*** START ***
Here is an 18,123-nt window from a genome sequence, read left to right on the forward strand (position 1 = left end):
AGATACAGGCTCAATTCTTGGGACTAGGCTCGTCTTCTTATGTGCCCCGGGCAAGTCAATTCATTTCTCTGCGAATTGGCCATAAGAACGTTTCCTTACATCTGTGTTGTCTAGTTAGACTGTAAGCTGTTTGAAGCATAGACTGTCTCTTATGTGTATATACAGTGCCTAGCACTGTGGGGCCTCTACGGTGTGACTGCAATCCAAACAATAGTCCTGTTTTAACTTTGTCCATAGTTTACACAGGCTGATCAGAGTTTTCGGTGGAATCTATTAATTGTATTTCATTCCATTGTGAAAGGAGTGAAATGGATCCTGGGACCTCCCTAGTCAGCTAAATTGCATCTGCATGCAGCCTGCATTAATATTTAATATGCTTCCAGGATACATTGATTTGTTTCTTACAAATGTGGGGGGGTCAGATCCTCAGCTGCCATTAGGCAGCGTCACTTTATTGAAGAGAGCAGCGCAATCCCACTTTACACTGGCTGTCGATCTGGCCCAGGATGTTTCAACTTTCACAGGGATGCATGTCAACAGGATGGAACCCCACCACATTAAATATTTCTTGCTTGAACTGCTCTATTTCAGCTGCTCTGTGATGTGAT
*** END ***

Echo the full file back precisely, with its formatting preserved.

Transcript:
Here is an 18,123-nt window from a genome sequence, read left to right on the forward strand (position 1 = left end):
AGATACAGGCTCAATTCTTGGGACTAGGCTCGTCTTCTTATGTGCCCCGGGCAAGTCAATTCATTTCTCTGCGAATTGGCCATAAGAACGTTTCCTTACATCTGTGTTGTCTAGTTAGACTGTAAGCTGTTTGAAGCATAGACTGTCTCTTATGTGTATATACAGTGCCTAGCACTGTGGGGCCTCTACGGTGTGACTGCAATCCAAACAATAGTCCTGTTTTAACTTTGTCCATAGTTTACACAGGCTGATCAGAGTTTTCGGTGGAATCTATTAATTGTATTTCATTCCATTGTGAAAGGAGTGAAATGGATCCTGGGACCTCCCTAGTCAGCTAAATTGCATCTGCATGCAGCCTGCATTAATATTTAATATGCTTCCAGGATACATTGATTTGTTTCTTACAAATGTGGGGGGGTCAGATCCTCAGCTGCCATTAGGCAGCGTCACTTTATTGAAGAGAGCAGCGCAATCCCACTTTACACTGGCTGTCGATCTGGCCCAGGATGTTTCAACTTTCACAGGGATGCATGTCAACAGGATGGAACCCCACCACATTAAATATTTCTTGCTTGAACTGCTCTATTTCAGCTGCTCTGTGATGTGAT